Inspire! Topic: Celebrating ALL Love

February 9, 2019
Celebrating ALL Love

Last month we talked about Racism. Turns out racism and hetero-sexism have a lot in common. In both cases we start out as newborns being open and loving and accepting … and then society starts to imprint on us its own theories, perceptions, and cultural norms.

Last month we talked about Racism. Turns out racism and hetero-sexism have a lot in common. In both cases we start out as newborns being open and loving and accepting … and then society starts to imprint on us its own theories, perceptions, and cultural norms.

This is where those cultural norms started to be imprinted on me. This is my family and I. This is where my loving mother told me in what she thought was a loving directive: To hate the sin and love the sinner. I, like my mother before me, had the luxury of growing up straight and cis-gendered, meaning I identify with the body I was born with. I grew up experiencing heterosexual privilege.

This is where those cultural norms started to be imprinted on me. This is my family and I. This is where my loving mother told me in what she thought was a loving directive: To hate the sin and love the sinner. I, like my mother before me, had the luxury of growing up straight and cis-gendered, meaning I identify with the body I was born with. I grew up experiencing heterosexual privilege.

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My heterosexual and cis-gender privilege actually started before I was even born and for most of my life, I didn’t even know I had it. Privilege is usually invisible to the people who are granted it. People in dominant groups often believe that they have earned the privileges that they enjoy or that everyone can have these privileges if they work hard enough. But privilege is unearned and it is granted to people in dominant groups whether they want that privilege or not.

In the United States, privilege is granted to people who have membership in one or more of these social identity groups.

In the United States, privilege is granted to people who have membership in one or more of these social identity groups.

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As a heterosexual, I had the privilege of never having my own sexuality questioned. I never had to “come out” and announce my sexuality to anyone. And I grew up surrounded by examples of the kind of intimate relationship I would one day want for myself. When I got pregnant, what question did everyone have? That was 26 years ago. What’s the first question we ask today when we learn someone is pregnant?

Boy or girl?

Boy or Girl brings a whole set of assumptions with it – from clothing to toys to nicknames. It hints at what kinds of activities a child might enjoy and what career they may pursue. It tells me what kinds of life transitions they will face and how I will relate to my own child over the course of time.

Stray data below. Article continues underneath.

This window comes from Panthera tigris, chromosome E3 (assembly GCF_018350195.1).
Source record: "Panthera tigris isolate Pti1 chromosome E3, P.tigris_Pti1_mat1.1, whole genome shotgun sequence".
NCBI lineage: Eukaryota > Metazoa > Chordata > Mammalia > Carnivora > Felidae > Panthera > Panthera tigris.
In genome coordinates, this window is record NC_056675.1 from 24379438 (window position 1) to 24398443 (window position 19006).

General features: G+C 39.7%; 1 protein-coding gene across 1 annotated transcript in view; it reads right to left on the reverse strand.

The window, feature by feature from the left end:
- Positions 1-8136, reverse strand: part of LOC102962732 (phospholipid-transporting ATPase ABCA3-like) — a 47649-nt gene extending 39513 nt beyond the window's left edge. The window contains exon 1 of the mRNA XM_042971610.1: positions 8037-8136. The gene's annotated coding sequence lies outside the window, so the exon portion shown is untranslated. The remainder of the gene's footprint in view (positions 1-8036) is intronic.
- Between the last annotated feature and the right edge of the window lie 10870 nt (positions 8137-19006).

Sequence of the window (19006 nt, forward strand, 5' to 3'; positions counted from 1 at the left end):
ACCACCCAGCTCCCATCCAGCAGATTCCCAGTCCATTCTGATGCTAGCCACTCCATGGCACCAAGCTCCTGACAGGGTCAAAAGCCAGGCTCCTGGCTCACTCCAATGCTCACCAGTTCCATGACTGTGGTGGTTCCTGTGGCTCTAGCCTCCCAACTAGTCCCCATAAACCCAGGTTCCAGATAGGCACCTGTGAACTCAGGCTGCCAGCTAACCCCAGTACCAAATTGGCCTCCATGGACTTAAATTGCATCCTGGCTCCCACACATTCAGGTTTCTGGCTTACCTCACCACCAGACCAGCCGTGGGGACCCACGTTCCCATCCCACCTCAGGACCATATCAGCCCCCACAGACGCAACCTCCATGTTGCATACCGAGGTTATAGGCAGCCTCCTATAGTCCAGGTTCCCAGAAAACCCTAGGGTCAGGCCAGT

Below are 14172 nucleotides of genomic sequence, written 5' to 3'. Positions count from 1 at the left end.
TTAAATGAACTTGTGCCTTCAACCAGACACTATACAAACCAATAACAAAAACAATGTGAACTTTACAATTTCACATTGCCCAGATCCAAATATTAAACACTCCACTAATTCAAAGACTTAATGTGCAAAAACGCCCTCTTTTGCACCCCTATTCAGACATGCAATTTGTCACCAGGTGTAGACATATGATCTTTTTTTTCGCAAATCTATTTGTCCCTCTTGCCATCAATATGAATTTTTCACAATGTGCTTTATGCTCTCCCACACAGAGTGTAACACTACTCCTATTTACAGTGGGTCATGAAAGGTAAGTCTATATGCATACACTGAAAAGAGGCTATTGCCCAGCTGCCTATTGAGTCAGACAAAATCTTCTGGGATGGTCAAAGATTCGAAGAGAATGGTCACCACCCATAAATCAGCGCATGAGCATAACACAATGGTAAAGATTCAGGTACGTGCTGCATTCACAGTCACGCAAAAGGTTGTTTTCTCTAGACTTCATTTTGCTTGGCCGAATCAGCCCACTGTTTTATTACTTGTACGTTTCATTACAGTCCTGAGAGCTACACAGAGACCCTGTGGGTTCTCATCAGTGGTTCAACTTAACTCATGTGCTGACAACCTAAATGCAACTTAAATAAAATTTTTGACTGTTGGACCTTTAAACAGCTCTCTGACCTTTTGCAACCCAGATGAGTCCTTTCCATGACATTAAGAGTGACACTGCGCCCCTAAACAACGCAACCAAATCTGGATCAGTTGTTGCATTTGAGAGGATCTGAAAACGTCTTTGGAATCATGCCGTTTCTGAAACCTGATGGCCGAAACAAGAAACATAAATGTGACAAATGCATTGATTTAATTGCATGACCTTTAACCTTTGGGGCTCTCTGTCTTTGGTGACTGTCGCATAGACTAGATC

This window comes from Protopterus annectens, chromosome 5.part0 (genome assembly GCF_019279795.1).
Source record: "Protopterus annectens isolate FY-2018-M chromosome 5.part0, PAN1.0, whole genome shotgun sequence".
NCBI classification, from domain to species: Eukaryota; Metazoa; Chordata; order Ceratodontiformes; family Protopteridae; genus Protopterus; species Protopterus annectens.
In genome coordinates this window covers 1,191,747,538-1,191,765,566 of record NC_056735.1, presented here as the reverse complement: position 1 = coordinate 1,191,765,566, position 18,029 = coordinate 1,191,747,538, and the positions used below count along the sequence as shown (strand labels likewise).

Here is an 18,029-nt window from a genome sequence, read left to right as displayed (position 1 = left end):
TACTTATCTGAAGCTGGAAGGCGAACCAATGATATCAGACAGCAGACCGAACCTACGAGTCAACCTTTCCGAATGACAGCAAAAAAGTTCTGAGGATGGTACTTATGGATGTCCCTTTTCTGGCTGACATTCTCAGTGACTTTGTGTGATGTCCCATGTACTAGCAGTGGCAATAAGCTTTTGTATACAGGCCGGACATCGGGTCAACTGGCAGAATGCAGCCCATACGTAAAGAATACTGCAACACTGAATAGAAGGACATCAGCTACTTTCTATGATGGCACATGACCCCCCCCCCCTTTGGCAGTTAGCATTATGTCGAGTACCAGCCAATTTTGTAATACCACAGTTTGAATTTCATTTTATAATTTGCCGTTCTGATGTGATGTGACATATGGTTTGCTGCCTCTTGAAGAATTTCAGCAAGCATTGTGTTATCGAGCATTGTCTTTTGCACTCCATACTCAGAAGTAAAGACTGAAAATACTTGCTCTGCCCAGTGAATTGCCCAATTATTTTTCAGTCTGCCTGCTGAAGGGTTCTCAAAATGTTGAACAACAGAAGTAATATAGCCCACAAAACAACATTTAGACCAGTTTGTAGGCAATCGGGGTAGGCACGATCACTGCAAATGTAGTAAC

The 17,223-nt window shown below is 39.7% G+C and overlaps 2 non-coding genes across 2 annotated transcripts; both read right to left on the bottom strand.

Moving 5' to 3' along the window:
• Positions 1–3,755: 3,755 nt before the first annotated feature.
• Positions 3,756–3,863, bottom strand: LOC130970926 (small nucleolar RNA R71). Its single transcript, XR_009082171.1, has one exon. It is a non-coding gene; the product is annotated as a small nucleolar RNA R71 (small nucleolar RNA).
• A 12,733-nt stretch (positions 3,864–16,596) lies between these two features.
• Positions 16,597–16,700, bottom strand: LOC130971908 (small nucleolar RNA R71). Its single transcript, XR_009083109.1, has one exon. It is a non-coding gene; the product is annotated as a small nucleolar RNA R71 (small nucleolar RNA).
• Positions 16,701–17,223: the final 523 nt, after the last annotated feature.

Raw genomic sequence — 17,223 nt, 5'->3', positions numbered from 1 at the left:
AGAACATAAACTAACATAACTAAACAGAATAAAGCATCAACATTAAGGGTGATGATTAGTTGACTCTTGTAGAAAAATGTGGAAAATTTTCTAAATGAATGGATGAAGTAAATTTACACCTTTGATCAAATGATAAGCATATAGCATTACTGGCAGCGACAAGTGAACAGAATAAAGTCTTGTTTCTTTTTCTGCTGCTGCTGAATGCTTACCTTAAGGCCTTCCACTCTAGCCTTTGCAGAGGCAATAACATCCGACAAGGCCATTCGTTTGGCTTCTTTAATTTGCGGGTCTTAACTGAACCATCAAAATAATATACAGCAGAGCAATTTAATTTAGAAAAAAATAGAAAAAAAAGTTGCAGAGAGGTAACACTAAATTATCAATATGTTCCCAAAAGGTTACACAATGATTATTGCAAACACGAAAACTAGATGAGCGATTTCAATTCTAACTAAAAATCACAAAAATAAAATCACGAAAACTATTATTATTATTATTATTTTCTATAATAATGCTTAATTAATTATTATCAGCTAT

The experience of privilege means that usually those assumptions play out pretty much the way we expect them to.

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But that isn’t the case for 4.5% of the population living today in the United States. People who identify as gay, lesbian, bisexual, transgender or queer. People who have no legal protection from discrimination on a federal level or in the state of Michigan. People who can be legally prohibited from attending the school that the wife of our Vice President works at.

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People who are forced into gay conversion therapy and told, sympathetically, that their lifestyle choice will lead them to hell. But being gay isn’t a choice and the LGBTQ community has far too often been the victim of violence – both physical violence and spiritual violence. When people arm themselves with the weapon of misinformation that perpetuates intolerance and preserves heterosexual privilege, the fruits of their labor are suffering, self-hatred and wasted gifts.

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I know I have become more and more aware of my heterosexual privilege over time and I expect to learn something more about it today. I invite you who share my privilege to do so, too.  For our reflective exercise today…

We then wrote our thoughts on a Post-It not and placed it on the wall.

We then wrote our thoughts on a Post-It not and placed it on the wall.

Then, we take the time to further the conversation among small groups…

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Many Thanks are needed for our Inspire! Event on Celebrating ALL Love…

Firstly, our panelists were great! Thank you to Justin, Autumn and Margaret for sharing their experiences!

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Thanks to Amanda Schwaninger for being our Guest Musician!

And of course, we can’t forget to thank Marco’s Pizza in Spring Lake, for providing us with food for our lunch at each of our Inspire! Events.

We also say thanks to this month’s Underwriter, the Author and Sex Minister, Barbara Lee!

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Stay connected to find out about the Actions Steps and Resources that were discussed at this month’s Inspire!